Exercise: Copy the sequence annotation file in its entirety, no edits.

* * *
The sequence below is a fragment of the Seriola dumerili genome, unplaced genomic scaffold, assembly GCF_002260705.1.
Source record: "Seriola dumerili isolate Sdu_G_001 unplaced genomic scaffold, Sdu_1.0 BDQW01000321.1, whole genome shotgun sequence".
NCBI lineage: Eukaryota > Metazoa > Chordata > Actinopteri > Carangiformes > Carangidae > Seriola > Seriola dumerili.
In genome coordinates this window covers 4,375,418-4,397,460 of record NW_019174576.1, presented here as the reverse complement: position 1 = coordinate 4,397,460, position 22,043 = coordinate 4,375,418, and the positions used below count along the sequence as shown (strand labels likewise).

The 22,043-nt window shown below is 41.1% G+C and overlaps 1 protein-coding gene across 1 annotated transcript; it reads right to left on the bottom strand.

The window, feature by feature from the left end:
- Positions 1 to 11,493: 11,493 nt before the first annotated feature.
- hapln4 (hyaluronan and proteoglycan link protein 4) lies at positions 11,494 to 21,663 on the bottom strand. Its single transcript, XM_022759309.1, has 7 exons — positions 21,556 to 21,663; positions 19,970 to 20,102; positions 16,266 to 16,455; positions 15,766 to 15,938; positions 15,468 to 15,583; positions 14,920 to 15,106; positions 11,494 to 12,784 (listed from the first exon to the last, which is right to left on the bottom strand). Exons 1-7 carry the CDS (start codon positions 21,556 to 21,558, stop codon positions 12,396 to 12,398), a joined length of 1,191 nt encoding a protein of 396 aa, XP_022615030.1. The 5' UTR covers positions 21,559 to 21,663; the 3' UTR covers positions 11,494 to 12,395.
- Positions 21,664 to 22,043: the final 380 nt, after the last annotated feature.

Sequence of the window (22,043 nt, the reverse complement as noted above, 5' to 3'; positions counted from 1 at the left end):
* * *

The sequence below is a fragment of the Seriola dumerili genome, unplaced genomic scaffold, assembly GCF_002260705.1.
Source record: "Seriola dumerili isolate Sdu_G_001 unplaced genomic scaffold, Sdu_1.0 BDQW01000321.1, whole genome shotgun sequence".
NCBI lineage: Eukaryota > Metazoa > Chordata > Actinopteri > Carangiformes > Carangidae > Seriola > Seriola dumerili.
In genome coordinates this window covers 4,375,418-4,397,460 of record NW_019174576.1, presented here as the reverse complement: position 1 = coordinate 4,397,460, position 22,043 = coordinate 4,375,418, and the positions used below count along the sequence as shown (strand labels likewise).

The 22,043-nt window shown below is 41.1% G+C and overlaps 1 protein-coding gene across 1 annotated transcript; it reads right to left on the bottom strand.

The window, feature by feature from the left end:
- Positions 1 to 11,493: 11,493 nt before the first annotated feature.
- hapln4 (hyaluronan and proteoglycan link protein 4) lies at positions 11,494 to 21,663 on the bottom strand. Its single transcript, XM_022759309.1, has 7 exons — positions 21,556 to 21,663; positions 19,970 to 20,102; positions 16,266 to 16,455; positions 15,766 to 15,938; positions 15,468 to 15,583; positions 14,920 to 15,106; positions 11,494 to 12,784 (listed from the first exon to the last, which is right to left on the bottom strand). Exons 1-7 carry the CDS (start codon positions 21,556 to 21,558, stop codon positions 12,396 to 12,398), a joined length of 1,191 nt encoding a protein of 396 aa, XP_022615030.1. The 5' UTR covers positions 21,559 to 21,663; the 3' UTR covers positions 11,494 to 12,395.
- Positions 21,664 to 22,043: the final 380 nt, after the last annotated feature.

Sequence of the window (22,043 nt, the reverse complement as noted above, 5' to 3'; positions counted from 1 at the left end):